International Day for the Total Elimination of Nuclear Weapons 2021
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International Day for the Total Elimination of Nuclear Weapons 2021

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International Day for the Total Elimination of Nuclear Weapons was observed on 26 September 2016 across the world.  This day is celebrated to make different countries of the world aware of the danger of nuclear weapons and their elimination. On this day, people and world leaders are made aware that the harm caused by these weapons can destroy social, economic and personal life. 

History of International Day for the Total Elimination of Nuclear Weapons

In the year 2013, ’26 September’ was declared as ‘International Day for the Total Elimination of Nuclear Weapons’ by the United Nations General Assembly (UNGA). The purpose of this declaration was to promote cooperation and public awareness on nuclear disarmament, it is noteworthy that in the year 2009, 29 August was declared by the UNGA as the ‘International Day against Nuclear Tests’. 

Status of Nuclear Weapons in the world 

According to the United Nations report, there are about 15,000 nuclear weapons in the world.  Countries possessing such weapons are well funded and have long-term plans to modernize their nuclear weapons. 

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The deployment of nuclear weapons has decreased since the end of the Cold War, but these countries have not destroyed nuclear weapons.  The principle of nuclear deterrence applies to all states and their allies that have nuclear weapons. 

India’s commitment to abolition of nuclear weapons 

The Union Foreign Secretary, while addressing a high-level meeting on the occasion of the International Day for the Total Elimination of Nuclear Weapons, supported the elimination of nuclear weapons in a phased manner without any discrimination. 

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He said that India believes in the need to establish a meaningful dialogue to build trust and confidence among all nuclear weapon holder countries.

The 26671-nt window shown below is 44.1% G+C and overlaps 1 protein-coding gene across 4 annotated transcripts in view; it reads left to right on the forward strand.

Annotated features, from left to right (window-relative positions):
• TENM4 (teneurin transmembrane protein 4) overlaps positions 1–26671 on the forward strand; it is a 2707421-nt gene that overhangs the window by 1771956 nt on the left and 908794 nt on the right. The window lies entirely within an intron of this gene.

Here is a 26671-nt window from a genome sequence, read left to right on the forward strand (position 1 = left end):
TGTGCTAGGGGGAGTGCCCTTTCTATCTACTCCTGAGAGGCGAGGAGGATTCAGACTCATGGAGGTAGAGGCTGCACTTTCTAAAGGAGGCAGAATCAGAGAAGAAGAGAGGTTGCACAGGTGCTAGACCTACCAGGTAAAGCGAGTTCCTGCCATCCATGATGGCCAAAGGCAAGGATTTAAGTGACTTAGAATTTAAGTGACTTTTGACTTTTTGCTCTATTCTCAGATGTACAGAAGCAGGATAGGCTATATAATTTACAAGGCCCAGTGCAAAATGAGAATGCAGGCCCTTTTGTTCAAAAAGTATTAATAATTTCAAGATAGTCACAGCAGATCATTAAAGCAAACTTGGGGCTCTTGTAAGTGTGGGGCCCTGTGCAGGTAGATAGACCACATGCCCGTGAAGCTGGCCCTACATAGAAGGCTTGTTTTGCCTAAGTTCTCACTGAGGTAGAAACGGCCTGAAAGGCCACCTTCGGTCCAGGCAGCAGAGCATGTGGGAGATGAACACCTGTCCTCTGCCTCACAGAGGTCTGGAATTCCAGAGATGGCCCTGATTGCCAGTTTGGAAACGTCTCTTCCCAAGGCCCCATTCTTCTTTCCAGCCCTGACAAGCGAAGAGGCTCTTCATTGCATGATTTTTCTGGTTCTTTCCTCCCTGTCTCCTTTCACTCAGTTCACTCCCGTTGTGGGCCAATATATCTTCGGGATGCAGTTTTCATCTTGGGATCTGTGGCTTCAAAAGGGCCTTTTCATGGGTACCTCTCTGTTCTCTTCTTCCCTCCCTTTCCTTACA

No First Use Policy on International Day for the Total Elimination of Nuclear Weapons

  • The Union Foreign Secretary reiterated India’s commitment to ‘No First Use’, i.e., no first use of nuclear weapons against nuclear weapon holder countries and non-nuclear weapon holder countries. 
  • He said that India has been an important partner in global efforts to strengthen nuclear disarmament and non-proliferation regime. 
  • It is clear from the words of the Union Foreign Secretary that India has not made any changes in its ‘No First Use Policy’. 
  • It is worth noting that the Union Defense Minister had indicated a change in India’s nuclear policy after the 2019 elections, he said that India’s attitude towards the ‘No First Use Policy’ in the coming days depended on the future circumstances.
  • After the Pokhran test of 1998, a Nuclear Doctrine was issued by India in the year 1999, under which the ‘No First Use Policy’ was included. 

Role of multilateral efforts

  • The Union Foreign Secretary described ‘The Conference on Disarmament- CD’ as the world’s only multilateral disarmament agreement forum and spoke of India’s support for holding talks under a Comprehensive Nuclear Weapons Convention through this forum  . 
  • India is also committed to negotiations on the ‘Fissile Material Cut-off Treaty’ on the basis of the report of the Special Coordinator (or CD/1299) at the Conference on Disarmament (March 24, 1994)  Is. 
  • Significantly, through discussions conducted under CD/1299, “direction was given to the initiative to negotiate a treaty banning the production of fissile material for nuclear weapons or other nuclear explosive devices”. 

Need for Nuclear Disarmament

  • After the Cold War, special emphasis was placed on limiting the development of nuclear weapons and long-range missile systems in the world. 
  • The Nuclear Non-Proliferation Treaty (Non-Proliferation Treaty- NPT) and the New Strategic Arms Reduction Treaty (New Strategic Arms Reduction Treaty-START) are some notable examples of initiatives in this direction. 
  • However, the emergence of China as a new military power in the past few years has seen a drastic change in the global balance of power.  Apart from this, China’s non-participation of many important arms control treaties has been a matter of great concern. 
  • Significantly, after the US withdrew from the ‘Intermediate-Range Nuclear Forces-INF Treaty’ in the year 2019, there has been an increase in the demand for a new arrangement to ban the development of weapons on the global. 
Int’l Day for the Total Elimination of Nuclear Weapons | Credit: United Nations

The Conference on Disarmament- CD 

The Conference on Disarmament (CD) is a multilateral disarmament negotiating forum recognized by the United Nations General Assembly (UNGA). At present it works in the field of nuclear disarmament, prevention of arms race in space, prevention of development of new types of weapons of mass destruction and radiological weapons etc.


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